Innovating research, policy and education in synthetic and systems biology

Science as Muse

What happens when a leading scientist visits a group of first year illustration students at the Edinburgh College of Art (ECA)? The birth of a new field where the scientist becomes the muse. 

The idea was the brainchild of Astrid Jaekel, a teaching Fellow and course coordinator of first year illustration at the ECA. Astrid was keen to bring science into her classroom; the resulting - ‘Long Story Short' - is based on the idea of the Illustrator becoming part of the storytelling chain. First, they absorb and process information and then they turn the resulting story into artwork that will serve as a storytelling device.

As part of a 5-week long storytelling project, first year Illustration students met with three practitioners from different fields: Master storyteller David Campbell, Sculptor Duncan Robertson and Scientist Prof Bill Earnshaw. Each gave insight into their professions and the relevance of storytelling within their practice.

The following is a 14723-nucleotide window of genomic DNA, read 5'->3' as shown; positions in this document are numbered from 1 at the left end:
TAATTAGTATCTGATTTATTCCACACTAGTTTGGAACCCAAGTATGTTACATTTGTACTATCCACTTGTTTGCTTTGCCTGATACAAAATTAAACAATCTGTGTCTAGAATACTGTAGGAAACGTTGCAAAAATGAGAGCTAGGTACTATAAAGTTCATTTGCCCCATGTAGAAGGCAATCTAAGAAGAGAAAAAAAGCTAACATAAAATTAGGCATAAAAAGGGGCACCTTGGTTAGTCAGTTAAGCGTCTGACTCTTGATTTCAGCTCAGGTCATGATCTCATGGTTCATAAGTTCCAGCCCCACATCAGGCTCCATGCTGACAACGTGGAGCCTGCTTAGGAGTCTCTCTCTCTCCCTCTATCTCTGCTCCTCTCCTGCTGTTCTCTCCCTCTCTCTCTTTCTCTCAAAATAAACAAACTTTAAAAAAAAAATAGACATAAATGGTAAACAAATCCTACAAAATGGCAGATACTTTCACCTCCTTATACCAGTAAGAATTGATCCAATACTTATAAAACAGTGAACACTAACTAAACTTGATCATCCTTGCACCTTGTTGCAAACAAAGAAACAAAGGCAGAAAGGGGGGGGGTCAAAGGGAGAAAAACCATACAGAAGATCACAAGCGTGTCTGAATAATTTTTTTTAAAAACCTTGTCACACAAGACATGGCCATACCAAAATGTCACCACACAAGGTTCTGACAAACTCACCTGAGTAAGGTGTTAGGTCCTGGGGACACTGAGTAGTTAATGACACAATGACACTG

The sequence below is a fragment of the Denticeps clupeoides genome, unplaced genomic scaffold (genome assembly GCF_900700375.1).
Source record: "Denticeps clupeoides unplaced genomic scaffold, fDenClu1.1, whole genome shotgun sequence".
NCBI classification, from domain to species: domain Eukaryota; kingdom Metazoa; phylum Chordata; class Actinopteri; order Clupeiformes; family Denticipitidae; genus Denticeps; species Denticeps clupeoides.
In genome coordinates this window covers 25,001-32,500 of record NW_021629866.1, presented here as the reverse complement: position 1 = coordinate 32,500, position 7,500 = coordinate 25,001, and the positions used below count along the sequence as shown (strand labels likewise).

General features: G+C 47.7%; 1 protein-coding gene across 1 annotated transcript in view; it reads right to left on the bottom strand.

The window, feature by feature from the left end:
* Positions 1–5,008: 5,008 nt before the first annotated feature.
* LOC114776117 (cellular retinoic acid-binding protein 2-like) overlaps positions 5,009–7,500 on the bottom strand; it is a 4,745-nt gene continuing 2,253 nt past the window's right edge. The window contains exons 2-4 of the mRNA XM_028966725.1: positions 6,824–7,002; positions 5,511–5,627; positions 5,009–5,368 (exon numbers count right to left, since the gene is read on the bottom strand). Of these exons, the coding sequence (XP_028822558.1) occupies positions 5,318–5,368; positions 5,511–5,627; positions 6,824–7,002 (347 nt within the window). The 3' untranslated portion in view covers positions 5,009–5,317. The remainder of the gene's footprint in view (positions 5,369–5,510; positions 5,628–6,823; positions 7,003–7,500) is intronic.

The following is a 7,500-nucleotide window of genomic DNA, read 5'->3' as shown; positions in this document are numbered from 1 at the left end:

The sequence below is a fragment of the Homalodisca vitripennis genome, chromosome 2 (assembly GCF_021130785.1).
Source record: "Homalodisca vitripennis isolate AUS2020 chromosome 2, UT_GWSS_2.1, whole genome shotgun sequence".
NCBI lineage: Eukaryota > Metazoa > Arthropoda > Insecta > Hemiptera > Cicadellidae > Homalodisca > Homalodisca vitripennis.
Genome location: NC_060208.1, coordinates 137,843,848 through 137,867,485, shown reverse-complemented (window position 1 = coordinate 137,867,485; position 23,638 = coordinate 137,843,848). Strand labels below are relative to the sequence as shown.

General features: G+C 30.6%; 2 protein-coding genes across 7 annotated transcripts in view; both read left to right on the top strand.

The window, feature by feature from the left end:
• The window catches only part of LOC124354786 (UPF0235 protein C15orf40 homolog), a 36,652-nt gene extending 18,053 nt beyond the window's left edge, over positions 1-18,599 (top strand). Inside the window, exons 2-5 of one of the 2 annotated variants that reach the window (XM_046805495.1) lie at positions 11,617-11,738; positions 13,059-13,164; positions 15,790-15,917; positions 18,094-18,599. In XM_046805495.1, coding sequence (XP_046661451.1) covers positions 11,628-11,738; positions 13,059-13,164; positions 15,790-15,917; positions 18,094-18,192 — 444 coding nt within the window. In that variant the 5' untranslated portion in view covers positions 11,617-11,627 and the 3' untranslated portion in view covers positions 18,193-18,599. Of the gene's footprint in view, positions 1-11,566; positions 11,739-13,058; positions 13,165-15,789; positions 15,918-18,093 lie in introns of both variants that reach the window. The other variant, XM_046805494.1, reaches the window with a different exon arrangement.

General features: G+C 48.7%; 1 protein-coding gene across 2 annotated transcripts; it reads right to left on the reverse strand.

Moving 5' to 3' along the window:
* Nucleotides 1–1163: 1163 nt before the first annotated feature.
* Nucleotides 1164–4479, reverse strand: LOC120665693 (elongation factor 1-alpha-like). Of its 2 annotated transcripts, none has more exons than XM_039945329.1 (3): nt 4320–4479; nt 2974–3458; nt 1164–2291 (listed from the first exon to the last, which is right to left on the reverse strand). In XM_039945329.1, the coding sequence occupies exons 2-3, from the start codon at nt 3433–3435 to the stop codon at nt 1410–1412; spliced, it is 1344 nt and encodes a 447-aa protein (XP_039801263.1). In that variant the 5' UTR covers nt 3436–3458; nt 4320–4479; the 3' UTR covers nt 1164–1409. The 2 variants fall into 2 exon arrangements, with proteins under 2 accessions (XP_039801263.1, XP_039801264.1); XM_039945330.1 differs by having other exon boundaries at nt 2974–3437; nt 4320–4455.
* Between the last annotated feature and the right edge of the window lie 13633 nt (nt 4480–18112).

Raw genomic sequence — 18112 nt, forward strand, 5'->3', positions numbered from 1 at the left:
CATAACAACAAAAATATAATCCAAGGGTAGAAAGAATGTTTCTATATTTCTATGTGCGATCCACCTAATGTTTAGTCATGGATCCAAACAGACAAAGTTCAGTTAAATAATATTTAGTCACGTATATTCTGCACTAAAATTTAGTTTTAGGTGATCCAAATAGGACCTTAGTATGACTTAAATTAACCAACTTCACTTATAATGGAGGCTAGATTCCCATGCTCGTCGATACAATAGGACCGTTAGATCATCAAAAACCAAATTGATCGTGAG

The final task of the project took inspiration from scientific methods of research as well as collaborations between artists and scientists. On the first day, students were introduced to the ASCUS lab at Summerhall, who provided them with basic microscope training, followed by an exercise of how to extract their cheek cells and stain them to reveal the cell membrane and nucleus. In the afternoon, the group then met Bill Earnshaw, Professor of Chromosome Dynamics at the University of Edinburgh and a member of the UK Centre for Mammalian Synthetic Biology, who spoke about his research, his ideas on art and science and shared his personal journey of becoming a scientist. Most interestingly, Bill pointed out similarities between Art and Science processes and how he himself was torn between becoming Artist or a Scientist. 

In response to the events of this day, students had to create an illustrated, sequential, narrative piece containing a minimum of four panels. Any discoveries arising from the day could serve as a starting point, and a playful approach was welcomed, which saw fact and science being turned into imagination and fiction. 

The young artists particularly enjoyed the creative freedom they were given and the fact that they could revisit and apply a lot of their learning from throughout their first year at ECA. There was a variety of outcomes including the educational, humorous, self-reflective and personal and they were very excited to share their work with the scientific community.

Astrid and her team are grateful to Prof Earnshaw, the UK Centre for Mammalian Synthetic Biology, and the ASCUS lab for making this exciting collaboration happen.